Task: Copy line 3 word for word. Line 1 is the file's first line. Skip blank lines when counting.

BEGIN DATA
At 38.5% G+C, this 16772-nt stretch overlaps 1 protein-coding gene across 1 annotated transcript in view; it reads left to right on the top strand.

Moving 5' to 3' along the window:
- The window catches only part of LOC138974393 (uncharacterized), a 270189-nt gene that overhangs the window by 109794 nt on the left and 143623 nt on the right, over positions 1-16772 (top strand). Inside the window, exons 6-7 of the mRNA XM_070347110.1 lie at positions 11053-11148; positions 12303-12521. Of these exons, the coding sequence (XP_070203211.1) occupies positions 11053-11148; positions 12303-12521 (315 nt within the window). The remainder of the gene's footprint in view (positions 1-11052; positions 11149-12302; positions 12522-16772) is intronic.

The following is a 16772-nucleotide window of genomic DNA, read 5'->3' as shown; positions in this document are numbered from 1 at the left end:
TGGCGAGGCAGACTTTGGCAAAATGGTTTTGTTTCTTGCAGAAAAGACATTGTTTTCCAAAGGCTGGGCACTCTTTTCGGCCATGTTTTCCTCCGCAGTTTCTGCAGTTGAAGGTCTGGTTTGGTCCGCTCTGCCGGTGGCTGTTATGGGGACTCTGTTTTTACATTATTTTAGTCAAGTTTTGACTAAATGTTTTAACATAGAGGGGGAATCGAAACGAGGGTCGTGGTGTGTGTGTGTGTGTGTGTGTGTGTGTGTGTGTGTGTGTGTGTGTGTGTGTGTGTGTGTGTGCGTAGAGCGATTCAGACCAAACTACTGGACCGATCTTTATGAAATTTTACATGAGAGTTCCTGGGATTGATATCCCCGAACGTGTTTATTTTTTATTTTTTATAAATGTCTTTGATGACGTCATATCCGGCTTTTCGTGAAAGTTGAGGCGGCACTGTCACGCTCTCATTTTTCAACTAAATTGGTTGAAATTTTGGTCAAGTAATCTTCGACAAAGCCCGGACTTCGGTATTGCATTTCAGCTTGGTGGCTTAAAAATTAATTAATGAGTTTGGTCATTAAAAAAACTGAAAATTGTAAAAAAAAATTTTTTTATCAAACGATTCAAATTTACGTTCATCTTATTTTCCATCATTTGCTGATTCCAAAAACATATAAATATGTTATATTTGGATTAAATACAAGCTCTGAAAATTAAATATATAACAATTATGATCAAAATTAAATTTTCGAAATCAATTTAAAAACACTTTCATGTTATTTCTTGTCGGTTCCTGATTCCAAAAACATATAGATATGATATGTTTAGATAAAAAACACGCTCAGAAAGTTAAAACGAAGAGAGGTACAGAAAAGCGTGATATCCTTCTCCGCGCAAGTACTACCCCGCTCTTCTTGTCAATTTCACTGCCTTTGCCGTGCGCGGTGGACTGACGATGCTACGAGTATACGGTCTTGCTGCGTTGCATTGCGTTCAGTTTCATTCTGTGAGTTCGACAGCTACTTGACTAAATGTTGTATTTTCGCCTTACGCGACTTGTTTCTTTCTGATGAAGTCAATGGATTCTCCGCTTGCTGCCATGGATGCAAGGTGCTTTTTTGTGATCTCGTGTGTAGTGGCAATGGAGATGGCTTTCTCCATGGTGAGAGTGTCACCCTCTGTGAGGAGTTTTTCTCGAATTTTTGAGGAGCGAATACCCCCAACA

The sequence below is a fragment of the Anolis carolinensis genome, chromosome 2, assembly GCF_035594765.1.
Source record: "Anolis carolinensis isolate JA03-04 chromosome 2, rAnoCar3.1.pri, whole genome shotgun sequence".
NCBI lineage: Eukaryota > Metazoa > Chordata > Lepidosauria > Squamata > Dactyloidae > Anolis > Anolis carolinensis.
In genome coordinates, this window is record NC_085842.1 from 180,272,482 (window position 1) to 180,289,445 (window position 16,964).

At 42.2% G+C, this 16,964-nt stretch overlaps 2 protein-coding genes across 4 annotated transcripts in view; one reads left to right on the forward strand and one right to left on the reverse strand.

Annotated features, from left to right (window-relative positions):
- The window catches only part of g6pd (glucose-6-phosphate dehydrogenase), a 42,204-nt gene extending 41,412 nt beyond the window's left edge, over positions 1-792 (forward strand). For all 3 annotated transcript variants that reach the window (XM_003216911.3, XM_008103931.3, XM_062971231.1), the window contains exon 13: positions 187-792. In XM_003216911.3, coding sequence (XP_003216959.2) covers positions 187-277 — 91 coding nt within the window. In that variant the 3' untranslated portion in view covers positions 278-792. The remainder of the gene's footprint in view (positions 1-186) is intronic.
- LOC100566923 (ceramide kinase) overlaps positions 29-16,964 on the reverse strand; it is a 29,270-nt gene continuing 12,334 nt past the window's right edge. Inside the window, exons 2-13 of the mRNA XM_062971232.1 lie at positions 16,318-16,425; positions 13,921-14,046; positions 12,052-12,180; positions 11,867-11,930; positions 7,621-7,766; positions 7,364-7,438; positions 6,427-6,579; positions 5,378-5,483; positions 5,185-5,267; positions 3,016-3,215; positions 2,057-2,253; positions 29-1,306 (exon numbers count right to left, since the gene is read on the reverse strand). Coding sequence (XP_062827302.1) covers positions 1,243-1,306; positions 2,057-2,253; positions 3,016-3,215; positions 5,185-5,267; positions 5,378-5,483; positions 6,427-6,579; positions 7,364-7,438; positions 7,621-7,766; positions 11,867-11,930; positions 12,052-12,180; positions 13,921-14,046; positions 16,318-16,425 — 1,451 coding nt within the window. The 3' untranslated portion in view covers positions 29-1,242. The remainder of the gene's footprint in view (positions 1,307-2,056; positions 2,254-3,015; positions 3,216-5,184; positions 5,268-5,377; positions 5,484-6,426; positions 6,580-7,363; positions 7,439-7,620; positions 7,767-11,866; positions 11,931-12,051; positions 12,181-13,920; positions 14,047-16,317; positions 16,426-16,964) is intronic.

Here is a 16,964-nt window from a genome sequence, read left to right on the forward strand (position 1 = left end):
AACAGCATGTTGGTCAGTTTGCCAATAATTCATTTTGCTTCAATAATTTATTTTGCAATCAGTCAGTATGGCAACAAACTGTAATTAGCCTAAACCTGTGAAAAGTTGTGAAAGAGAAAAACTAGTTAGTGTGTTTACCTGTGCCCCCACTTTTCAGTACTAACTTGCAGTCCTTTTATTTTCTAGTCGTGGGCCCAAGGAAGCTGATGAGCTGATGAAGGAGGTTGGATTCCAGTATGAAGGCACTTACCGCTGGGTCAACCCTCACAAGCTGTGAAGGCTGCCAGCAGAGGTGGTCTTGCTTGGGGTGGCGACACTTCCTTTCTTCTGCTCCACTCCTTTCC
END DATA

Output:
- The window catches only part of LOC138974393 (uncharacterized), a 270189-nt gene that overhangs the window by 109794 nt on the left and 143623 nt on the right, over positions 1-16772 (top strand). Inside the window, exons 6-7 of the mRNA XM_070347110.1 lie at positions 11053-11148; positions 12303-12521. Of these exons, the coding sequence (XP_070203211.1) occupies positions 11053-11148; positions 12303-12521 (315 nt within the window). The remainder of the gene's footprint in view (positions 1-11052; positions 11149-12302; positions 12522-16772) is intronic.